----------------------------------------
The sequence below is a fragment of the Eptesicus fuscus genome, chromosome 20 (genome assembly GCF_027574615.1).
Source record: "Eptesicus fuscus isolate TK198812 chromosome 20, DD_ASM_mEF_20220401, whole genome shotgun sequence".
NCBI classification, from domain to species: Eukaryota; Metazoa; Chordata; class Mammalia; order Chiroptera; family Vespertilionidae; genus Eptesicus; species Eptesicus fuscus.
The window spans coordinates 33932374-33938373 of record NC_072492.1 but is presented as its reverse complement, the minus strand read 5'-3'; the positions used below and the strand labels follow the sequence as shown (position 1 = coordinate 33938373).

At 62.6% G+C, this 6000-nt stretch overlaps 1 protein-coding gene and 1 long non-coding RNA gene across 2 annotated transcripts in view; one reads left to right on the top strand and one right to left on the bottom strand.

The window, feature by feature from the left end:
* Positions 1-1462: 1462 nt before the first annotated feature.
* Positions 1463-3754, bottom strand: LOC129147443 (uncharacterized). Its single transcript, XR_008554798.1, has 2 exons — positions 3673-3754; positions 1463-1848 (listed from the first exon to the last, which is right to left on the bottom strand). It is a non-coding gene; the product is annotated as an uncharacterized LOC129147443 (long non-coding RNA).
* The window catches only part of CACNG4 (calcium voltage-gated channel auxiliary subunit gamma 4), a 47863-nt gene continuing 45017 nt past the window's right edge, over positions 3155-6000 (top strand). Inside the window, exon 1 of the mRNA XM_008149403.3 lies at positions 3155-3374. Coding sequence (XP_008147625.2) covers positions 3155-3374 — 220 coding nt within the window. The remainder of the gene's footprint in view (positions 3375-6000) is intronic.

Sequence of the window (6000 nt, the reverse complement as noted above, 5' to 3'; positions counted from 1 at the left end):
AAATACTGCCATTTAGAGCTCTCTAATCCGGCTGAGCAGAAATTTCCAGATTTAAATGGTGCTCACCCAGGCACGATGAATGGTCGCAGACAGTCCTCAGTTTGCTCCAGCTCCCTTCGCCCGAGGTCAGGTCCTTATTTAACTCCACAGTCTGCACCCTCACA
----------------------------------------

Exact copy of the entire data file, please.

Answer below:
The sequence below is a fragment of the Eptesicus fuscus genome, chromosome 20 (genome assembly GCF_027574615.1).
Source record: "Eptesicus fuscus isolate TK198812 chromosome 20, DD_ASM_mEF_20220401, whole genome shotgun sequence".
NCBI classification, from domain to species: Eukaryota; Metazoa; Chordata; class Mammalia; order Chiroptera; family Vespertilionidae; genus Eptesicus; species Eptesicus fuscus.
The window spans coordinates 33932374-33938373 of record NC_072492.1 but is presented as its reverse complement, the minus strand read 5'-3'; the positions used below and the strand labels follow the sequence as shown (position 1 = coordinate 33938373).

At 62.6% G+C, this 6000-nt stretch overlaps 1 protein-coding gene and 1 long non-coding RNA gene across 2 annotated transcripts in view; one reads left to right on the top strand and one right to left on the bottom strand.

The window, feature by feature from the left end:
* Positions 1-1462: 1462 nt before the first annotated feature.
* Positions 1463-3754, bottom strand: LOC129147443 (uncharacterized). Its single transcript, XR_008554798.1, has 2 exons — positions 3673-3754; positions 1463-1848 (listed from the first exon to the last, which is right to left on the bottom strand). It is a non-coding gene; the product is annotated as an uncharacterized LOC129147443 (long non-coding RNA).
* The window catches only part of CACNG4 (calcium voltage-gated channel auxiliary subunit gamma 4), a 47863-nt gene continuing 45017 nt past the window's right edge, over positions 3155-6000 (top strand). Inside the window, exon 1 of the mRNA XM_008149403.3 lies at positions 3155-3374. Coding sequence (XP_008147625.2) covers positions 3155-3374 — 220 coding nt within the window. The remainder of the gene's footprint in view (positions 3375-6000) is intronic.

Sequence of the window (6000 nt, the reverse complement as noted above, 5' to 3'; positions counted from 1 at the left end):
AAATACTGCCATTTAGAGCTCTCTAATCCGGCTGAGCAGAAATTTCCAGATTTAAATGGTGCTCACCCAGGCACGATGAATGGTCGCAGACAGTCCTCAGTTTGCTCCAGCTCCCTTCGCCCGAGGTCAGGTCCTTATTTAACTCCACAGTCTGCACCCTCACA